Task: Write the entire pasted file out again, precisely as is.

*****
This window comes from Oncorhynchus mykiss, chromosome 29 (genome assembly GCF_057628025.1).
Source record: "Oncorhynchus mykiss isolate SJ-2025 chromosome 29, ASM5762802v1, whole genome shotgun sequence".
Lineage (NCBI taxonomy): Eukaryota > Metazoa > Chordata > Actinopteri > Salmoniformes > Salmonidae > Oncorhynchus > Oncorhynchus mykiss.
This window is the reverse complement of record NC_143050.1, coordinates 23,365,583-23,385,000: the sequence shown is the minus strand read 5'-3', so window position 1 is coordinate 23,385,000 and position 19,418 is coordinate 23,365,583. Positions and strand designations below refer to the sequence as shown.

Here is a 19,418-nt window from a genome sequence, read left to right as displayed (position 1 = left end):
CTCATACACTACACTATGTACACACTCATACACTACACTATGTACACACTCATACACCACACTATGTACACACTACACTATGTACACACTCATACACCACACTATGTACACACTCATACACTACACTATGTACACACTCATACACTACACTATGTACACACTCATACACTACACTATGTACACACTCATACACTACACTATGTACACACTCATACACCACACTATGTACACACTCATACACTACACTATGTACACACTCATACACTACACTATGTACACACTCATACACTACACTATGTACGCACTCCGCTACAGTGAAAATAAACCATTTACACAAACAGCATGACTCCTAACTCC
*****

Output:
This window comes from Oncorhynchus mykiss, chromosome 29 (genome assembly GCF_057628025.1).
Source record: "Oncorhynchus mykiss isolate SJ-2025 chromosome 29, ASM5762802v1, whole genome shotgun sequence".
Lineage (NCBI taxonomy): Eukaryota > Metazoa > Chordata > Actinopteri > Salmoniformes > Salmonidae > Oncorhynchus > Oncorhynchus mykiss.
This window is the reverse complement of record NC_143050.1, coordinates 23,365,583-23,385,000: the sequence shown is the minus strand read 5'-3', so window position 1 is coordinate 23,385,000 and position 19,418 is coordinate 23,365,583. Positions and strand designations below refer to the sequence as shown.

Here is a 19,418-nt window from a genome sequence, read left to right as displayed (position 1 = left end):
CTCATACACTACACTATGTACACACTCATACACTACACTATGTACACACTCATACACCACACTATGTACACACTACACTATGTACACACTCATACACCACACTATGTACACACTCATACACTACACTATGTACACACTCATACACTACACTATGTACACACTCATACACTACACTATGTACACACTCATACACTACACTATGTACACACTCATACACCACACTATGTACACACTCATACACTACACTATGTACACACTCATACACTACACTATGTACACACTCATACACTACACTATGTACGCACTCCGCTACAGTGAAAATAAACCATTTACACAAACAGCATGACTCCTAACTCC